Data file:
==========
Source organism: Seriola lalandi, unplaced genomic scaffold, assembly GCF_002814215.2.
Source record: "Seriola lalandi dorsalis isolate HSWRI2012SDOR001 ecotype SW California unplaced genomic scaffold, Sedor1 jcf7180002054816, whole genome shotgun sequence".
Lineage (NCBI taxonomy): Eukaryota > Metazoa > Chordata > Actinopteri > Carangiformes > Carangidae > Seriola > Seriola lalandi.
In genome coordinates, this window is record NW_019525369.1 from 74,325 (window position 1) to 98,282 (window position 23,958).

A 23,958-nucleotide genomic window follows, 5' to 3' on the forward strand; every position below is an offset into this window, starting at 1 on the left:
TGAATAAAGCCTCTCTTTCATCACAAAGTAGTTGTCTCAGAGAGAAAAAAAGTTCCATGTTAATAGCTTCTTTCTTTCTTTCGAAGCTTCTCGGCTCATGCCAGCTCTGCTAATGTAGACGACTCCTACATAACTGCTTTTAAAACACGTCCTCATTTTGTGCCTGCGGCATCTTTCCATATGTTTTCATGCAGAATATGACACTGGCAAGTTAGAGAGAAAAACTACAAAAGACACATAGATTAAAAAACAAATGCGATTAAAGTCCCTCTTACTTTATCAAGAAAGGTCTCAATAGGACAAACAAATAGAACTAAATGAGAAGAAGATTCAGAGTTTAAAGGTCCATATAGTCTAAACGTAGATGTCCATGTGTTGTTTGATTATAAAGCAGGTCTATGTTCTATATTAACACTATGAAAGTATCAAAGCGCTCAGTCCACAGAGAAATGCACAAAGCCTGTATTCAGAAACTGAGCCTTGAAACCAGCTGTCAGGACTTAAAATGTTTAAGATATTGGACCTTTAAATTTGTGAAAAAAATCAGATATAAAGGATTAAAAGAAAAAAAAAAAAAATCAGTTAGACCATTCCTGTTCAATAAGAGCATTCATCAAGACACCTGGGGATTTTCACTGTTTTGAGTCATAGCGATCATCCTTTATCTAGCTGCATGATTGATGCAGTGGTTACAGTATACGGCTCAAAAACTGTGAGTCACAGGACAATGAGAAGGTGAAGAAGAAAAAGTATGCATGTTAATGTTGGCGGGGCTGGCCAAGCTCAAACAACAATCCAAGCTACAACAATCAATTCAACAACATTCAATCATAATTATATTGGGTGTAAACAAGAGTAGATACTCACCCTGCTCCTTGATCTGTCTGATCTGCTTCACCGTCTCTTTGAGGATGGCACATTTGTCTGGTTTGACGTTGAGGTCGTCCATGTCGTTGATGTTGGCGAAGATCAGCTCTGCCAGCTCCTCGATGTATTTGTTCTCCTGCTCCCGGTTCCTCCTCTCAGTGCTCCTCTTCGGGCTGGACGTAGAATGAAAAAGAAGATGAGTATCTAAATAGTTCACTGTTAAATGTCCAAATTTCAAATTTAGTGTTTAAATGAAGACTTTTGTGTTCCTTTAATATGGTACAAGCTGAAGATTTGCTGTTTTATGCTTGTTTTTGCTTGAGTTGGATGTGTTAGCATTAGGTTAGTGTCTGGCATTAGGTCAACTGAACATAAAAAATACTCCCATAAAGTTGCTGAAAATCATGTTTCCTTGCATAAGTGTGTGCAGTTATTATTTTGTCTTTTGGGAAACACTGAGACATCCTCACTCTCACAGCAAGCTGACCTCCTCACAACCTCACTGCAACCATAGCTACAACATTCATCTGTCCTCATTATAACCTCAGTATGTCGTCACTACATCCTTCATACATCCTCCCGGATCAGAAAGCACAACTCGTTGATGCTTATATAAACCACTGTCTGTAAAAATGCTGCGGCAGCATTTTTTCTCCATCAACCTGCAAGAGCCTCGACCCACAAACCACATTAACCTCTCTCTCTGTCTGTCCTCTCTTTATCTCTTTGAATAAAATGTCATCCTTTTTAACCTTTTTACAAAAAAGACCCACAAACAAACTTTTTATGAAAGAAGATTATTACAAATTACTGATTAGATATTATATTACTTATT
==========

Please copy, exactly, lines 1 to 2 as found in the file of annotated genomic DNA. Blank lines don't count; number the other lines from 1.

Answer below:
Source organism: Seriola lalandi, unplaced genomic scaffold, assembly GCF_002814215.2.
Source record: "Seriola lalandi dorsalis isolate HSWRI2012SDOR001 ecotype SW California unplaced genomic scaffold, Sedor1 jcf7180002054816, whole genome shotgun sequence".